In the German fashion magazine ‘Flair’ I found several photographs with props – pictures or picture-objects as props – as McCollum has considered those for his ‘Surrogates’ in a stage scene of theater (Fig. 8). Again one can see barely visible pictures, rather placeholder, or just indications of frames in color, or black picture portions, just like McCollums ‘Plaster Surrogates’ – or like monochrome pictures in reference of Malevich’s ‘Black Square’. A scene that reminds me Cecil Beaton’s fashion photographs in front of Pollock’s ‘Action Paintings’ (‘The New Soft Look’, 1951).
Relationship of hanging picture in fashion ads ‘Day Dreams’:
Those props remind me of the common theme of ‘vanitas’ in the 17th century, the Gouden Eeuw of painting. At that time it were skullsm hour glasses, flowers or mirrors as an allegory for the ephemeral nature of human existence. I was always wondering how the Latin term ‘Vanitas’ merged into the term ‘vanity’ – for fashion. Now it seems, that pictures, or better ‘picture-props’ are taking over the ‘vanitas’ allegory.
Pleasure and beauty
But still there is the crowd seeking for pleasure and – again looking for beautiness beyond fashion. Janet Wolf finishes her article about ”The Meanings of Minimalism’ (2005) reviewing recent blockbuster retrospectives on Minimal Art in Los Angeles (‘A Minimal Future? Art as Object’) and New York. According to her there is a wide appeal of Minimal Art for the crowd today (Wolf, 2005, p.68):
“As for the popular appeal of minimalist art today, the same conservative culture that has already produced the much-noted “return to beauty” provides a context in which, once again, the purely formal aspects of the art (which is, after all, often very beautiful) offer the sole pleasure of viewing.” – Janet Wolf, 2005
In that respect the aesthetic judgement and pleasure of beauty, mediated ‘through the crowd at large’ (Duve, 1990, p.296) are coming together. Aesthetics is the realm of taste and art as art theory were, according to Joseph Kosuth in his essay ‘Art after Philosophy’, (1969), separated with the rise of ‘Conceptual Art’ and in context of the readymade initiated by Duchamp (Duve, 1990, p. 279). Here would also come together the appeal for the ‘crowd’ of ‘picture-props’, the beauty of not only having but rather the appearance of things that are related to the wide area of ‘art’. It seems as if Debord’s articulation of the modern spectacle is eventually finding its ultitmate realization when he states that social life moved from having towards appearing (Debord, 2016, 17)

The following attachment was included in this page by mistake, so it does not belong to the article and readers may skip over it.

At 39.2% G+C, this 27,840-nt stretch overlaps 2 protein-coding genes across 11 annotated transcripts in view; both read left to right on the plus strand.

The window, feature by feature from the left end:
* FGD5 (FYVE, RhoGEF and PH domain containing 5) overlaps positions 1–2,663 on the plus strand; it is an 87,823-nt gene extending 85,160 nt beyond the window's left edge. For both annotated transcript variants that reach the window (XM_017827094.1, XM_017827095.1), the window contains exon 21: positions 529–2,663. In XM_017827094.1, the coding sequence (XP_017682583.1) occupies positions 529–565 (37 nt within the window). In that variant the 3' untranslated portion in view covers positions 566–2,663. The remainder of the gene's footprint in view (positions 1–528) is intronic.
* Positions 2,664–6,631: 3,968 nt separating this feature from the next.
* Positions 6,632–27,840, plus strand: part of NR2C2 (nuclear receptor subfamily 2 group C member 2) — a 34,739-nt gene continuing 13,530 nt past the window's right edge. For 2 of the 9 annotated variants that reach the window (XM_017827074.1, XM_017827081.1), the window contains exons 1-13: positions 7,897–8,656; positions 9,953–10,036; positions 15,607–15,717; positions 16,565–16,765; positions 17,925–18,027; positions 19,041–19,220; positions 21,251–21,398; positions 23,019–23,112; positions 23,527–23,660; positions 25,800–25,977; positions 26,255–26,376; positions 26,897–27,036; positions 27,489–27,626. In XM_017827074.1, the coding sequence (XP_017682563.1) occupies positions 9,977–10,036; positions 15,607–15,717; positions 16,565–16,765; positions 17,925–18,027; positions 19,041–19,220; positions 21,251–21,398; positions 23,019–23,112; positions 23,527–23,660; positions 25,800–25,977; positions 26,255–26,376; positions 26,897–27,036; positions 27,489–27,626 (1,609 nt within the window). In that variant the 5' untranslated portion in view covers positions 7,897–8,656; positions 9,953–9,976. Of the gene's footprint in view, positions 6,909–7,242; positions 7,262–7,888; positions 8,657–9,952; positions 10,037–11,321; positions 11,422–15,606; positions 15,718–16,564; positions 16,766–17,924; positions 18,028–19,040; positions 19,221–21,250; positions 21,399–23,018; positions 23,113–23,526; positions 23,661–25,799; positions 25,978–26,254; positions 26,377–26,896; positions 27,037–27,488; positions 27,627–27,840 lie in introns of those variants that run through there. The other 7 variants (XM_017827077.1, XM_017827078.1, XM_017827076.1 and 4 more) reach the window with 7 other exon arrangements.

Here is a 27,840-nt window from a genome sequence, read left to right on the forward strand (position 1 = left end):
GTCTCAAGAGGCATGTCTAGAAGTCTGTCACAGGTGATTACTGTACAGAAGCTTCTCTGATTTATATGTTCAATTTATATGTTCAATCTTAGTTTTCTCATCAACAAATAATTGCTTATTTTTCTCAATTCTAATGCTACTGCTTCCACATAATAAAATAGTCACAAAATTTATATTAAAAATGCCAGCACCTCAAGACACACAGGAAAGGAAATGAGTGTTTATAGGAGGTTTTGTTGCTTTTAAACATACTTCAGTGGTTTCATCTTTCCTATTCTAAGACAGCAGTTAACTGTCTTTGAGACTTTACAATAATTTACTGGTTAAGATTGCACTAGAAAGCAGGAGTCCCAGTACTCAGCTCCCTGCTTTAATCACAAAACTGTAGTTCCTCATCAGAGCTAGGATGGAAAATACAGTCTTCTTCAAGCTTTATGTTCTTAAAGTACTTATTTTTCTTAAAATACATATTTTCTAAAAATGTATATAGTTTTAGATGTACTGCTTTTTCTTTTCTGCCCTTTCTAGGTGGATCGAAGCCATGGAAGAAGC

“The first phase of the domination of the economy over social life brought into the definition of all human realization the obvious degradation of being into having. The present phase of total occupation of social life by the accumulated results of the economy leads to a generalized sliding of having into appearing, from which all actual “having” must draw its immediate prestige and its ultimate function. At the same time all individual reality has become social reality directly dependent on social power and shaped by it. It is allowed to appear only to the extent that it is not.” – G. Debord
One can go further and see the represenation of representions by art as the hyperrealism that Baudrillard is referring to when he states that ‘reality itself is hyperrealistic’ and life is ‘life the distancing effect within a dream’ (Baudrillard, 2003, p.1019). And as I compared above the traditional ‘vanitas’ allegorical items with today’s ‘picture-props’, Baudrillard stats that those were simulacra as well but ‘transparent and manifest’, one could take pleasure in discovering something ‘natural ..what was artificial and counterfeit’. And where I see the link the McCollum’s ‘Surrogates’ again is when he continues that ‘the real and the imaginary are confounded’ and ‘aesthetic fascination is everywhere’ and it needs ‘code’ for deciphering fake from the authentic.
This brief excurses of visual culture and Allan McCollum’s ‘Surrogates’ brought me perhaps more away from the assignment brief (context in modernist art and theory). However, in the scope of this course on ‘Understanding Visual Culture’ it seems to be quite relevant to draw the line till today. I am aware that many aspects are related rather to Post-Modernism or after that even, topics that I will learn more about in the following parts 3 to 5, and that I already referred to Post-Modernist theorist as Baudrillard. McCollum created his ‘Surrogates’ begin 1980s, much after Minimal Art and the end of Greenbergian’s concept of Modernist Art and the seperation of the disciplines of art. And I believe that he was not only influenced by Fluxus but also by the social conscious theories of Debord and Baudrillard.
My next step will be to write down my assignment essay on the McCollum’s ‘Surrogates’ and to ‘explain its relationship to Modernist art and theory’.